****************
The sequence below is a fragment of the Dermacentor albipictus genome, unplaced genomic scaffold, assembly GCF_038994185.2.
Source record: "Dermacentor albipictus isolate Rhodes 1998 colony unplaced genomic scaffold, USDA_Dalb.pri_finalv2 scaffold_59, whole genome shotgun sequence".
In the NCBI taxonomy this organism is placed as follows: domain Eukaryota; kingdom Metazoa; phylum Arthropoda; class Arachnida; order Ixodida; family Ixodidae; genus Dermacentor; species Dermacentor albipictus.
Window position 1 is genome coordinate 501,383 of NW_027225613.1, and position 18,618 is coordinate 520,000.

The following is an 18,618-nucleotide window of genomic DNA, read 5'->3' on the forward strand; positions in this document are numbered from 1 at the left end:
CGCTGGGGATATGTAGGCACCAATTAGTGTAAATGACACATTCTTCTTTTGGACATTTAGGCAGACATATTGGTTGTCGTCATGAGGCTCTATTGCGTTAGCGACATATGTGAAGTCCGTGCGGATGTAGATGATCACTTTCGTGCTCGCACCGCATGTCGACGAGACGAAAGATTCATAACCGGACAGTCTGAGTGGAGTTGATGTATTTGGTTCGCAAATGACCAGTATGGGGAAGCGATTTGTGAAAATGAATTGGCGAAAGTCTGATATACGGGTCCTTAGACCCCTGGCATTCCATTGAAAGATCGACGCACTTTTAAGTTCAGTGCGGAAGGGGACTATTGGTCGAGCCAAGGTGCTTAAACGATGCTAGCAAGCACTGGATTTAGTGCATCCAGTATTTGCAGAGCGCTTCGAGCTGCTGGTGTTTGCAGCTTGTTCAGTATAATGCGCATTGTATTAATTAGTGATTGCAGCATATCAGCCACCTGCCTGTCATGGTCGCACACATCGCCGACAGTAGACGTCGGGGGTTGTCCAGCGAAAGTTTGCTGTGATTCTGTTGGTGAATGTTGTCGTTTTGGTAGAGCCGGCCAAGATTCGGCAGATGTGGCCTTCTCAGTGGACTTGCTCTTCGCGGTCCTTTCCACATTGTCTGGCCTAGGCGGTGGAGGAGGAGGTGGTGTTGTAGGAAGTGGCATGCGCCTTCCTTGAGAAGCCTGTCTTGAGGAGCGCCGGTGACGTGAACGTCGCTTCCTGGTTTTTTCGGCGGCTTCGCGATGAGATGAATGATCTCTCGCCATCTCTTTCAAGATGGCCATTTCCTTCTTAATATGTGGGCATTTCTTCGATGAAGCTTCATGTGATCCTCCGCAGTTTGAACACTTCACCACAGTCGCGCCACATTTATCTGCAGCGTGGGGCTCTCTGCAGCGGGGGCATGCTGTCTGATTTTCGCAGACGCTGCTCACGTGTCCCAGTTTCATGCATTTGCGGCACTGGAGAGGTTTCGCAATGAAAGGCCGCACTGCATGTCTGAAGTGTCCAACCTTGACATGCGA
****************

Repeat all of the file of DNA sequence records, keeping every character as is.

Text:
The sequence below is a fragment of the Dermacentor albipictus genome, unplaced genomic scaffold, assembly GCF_038994185.2.
Source record: "Dermacentor albipictus isolate Rhodes 1998 colony unplaced genomic scaffold, USDA_Dalb.pri_finalv2 scaffold_59, whole genome shotgun sequence".
In the NCBI taxonomy this organism is placed as follows: domain Eukaryota; kingdom Metazoa; phylum Arthropoda; class Arachnida; order Ixodida; family Ixodidae; genus Dermacentor; species Dermacentor albipictus.
Window position 1 is genome coordinate 501,383 of NW_027225613.1, and position 18,618 is coordinate 520,000.

The following is an 18,618-nucleotide window of genomic DNA, read 5'->3' on the forward strand; positions in this document are numbered from 1 at the left end:
CGCTGGGGATATGTAGGCACCAATTAGTGTAAATGACACATTCTTCTTTTGGACATTTAGGCAGACATATTGGTTGTCGTCATGAGGCTCTATTGCGTTAGCGACATATGTGAAGTCCGTGCGGATGTAGATGATCACTTTCGTGCTCGCACCGCATGTCGACGAGACGAAAGATTCATAACCGGACAGTCTGAGTGGAGTTGATGTATTTGGTTCGCAAATGACCAGTATGGGGAAGCGATTTGTGAAAATGAATTGGCGAAAGTCTGATATACGGGTCCTTAGACCCCTGGCATTCCATTGAAAGATCGACGCACTTTTAAGTTCAGTGCGGAAGGGGACTATTGGTCGAGCCAAGGTGCTTAAACGATGCTAGCAAGCACTGGATTTAGTGCATCCAGTATTTGCAGAGCGCTTCGAGCTGCTGGTGTTTGCAGCTTGTTCAGTATAATGCGCATTGTATTAATTAGTGATTGCAGCATATCAGCCACCTGCCTGTCATGGTCGCACACATCGCCGACAGTAGACGTCGGGGGTTGTCCAGCGAAAGTTTGCTGTGATTCTGTTGGTGAATGTTGTCGTTTTGGTAGAGCCGGCCAAGATTCGGCAGATGTGGCCTTCTCAGTGGACTTGCTCTTCGCGGTCCTTTCCACATTGTCTGGCCTAGGCGGTGGAGGAGGAGGTGGTGTTGTAGGAAGTGGCATGCGCCTTCCTTGAGAAGCCTGTCTTGAGGAGCGCCGGTGACGTGAACGTCGCTTCCTGGTTTTTTCGGCGGCTTCGCGATGAGATGAATGATCTCTCGCCATCTCTTTCAAGATGGCCATTTCCTTCTTAATATGTGGGCATTTCTTCGATGAAGCTTCATGTGATCCTCCGCAGTTTGAACACTTCACCACAGTCGCGCCACATTTATCTGCAGCGTGGGGCTCTCTGCAGCGGGGGCATGCTGTCTGATTTTCGCAGACGCTGCTCACGTGTCCCAGTTTCATGCATTTGCGGCACTGGAGAGGTTTCGCAATGAAAGGCCGCACTGCATGTCTGAAGTGTCCAACCTTGACATGCGA